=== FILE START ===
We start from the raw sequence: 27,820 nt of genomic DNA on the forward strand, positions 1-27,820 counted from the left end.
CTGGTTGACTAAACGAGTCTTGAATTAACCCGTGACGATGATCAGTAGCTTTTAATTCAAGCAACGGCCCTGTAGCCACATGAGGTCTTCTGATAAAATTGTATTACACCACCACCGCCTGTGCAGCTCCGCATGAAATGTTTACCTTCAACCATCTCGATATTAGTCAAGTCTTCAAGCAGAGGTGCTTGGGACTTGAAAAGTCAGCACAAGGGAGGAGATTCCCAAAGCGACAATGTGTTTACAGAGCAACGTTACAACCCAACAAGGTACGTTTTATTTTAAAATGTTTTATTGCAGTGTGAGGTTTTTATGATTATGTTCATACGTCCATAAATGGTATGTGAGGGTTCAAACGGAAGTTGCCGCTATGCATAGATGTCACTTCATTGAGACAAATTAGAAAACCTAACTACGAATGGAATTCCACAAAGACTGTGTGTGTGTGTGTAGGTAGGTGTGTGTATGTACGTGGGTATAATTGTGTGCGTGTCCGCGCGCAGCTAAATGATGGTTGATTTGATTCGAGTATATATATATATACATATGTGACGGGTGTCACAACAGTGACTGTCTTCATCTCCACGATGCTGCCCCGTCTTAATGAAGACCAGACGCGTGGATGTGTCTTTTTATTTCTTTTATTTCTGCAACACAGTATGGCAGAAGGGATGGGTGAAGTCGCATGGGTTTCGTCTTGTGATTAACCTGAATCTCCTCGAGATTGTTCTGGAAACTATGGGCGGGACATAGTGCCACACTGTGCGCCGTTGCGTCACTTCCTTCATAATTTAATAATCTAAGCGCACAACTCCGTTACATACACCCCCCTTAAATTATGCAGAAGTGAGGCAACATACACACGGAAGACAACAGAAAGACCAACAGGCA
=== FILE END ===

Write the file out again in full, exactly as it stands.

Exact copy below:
We start from the raw sequence: 27,820 nt of genomic DNA on the forward strand, positions 1-27,820 counted from the left end.
CTGGTTGACTAAACGAGTCTTGAATTAACCCGTGACGATGATCAGTAGCTTTTAATTCAAGCAACGGCCCTGTAGCCACATGAGGTCTTCTGATAAAATTGTATTACACCACCACCGCCTGTGCAGCTCCGCATGAAATGTTTACCTTCAACCATCTCGATATTAGTCAAGTCTTCAAGCAGAGGTGCTTGGGACTTGAAAAGTCAGCACAAGGGAGGAGATTCCCAAAGCGACAATGTGTTTACAGAGCAACGTTACAACCCAACAAGGTACGTTTTATTTTAAAATGTTTTATTGCAGTGTGAGGTTTTTATGATTATGTTCATACGTCCATAAATGGTATGTGAGGGTTCAAACGGAAGTTGCCGCTATGCATAGATGTCACTTCATTGAGACAAATTAGAAAACCTAACTACGAATGGAATTCCACAAAGACTGTGTGTGTGTGTGTAGGTAGGTGTGTGTATGTACGTGGGTATAATTGTGTGCGTGTCCGCGCGCAGCTAAATGATGGTTGATTTGATTCGAGTATATATATATATACATATGTGACGGGTGTCACAACAGTGACTGTCTTCATCTCCACGATGCTGCCCCGTCTTAATGAAGACCAGACGCGTGGATGTGTCTTTTTATTTCTTTTATTTCTGCAACACAGTATGGCAGAAGGGATGGGTGAAGTCGCATGGGTTTCGTCTTGTGATTAACCTGAATCTCCTCGAGATTGTTCTGGAAACTATGGGCGGGACATAGTGCCACACTGTGCGCCGTTGCGTCACTTCCTTCATAATTTAATAATCTAAGCGCACAACTCCGTTACATACACCCCCCTTAAATTATGCAGAAGTGAGGCAACATACACACGGAAGACAACAGAAAGACCAACAGGCA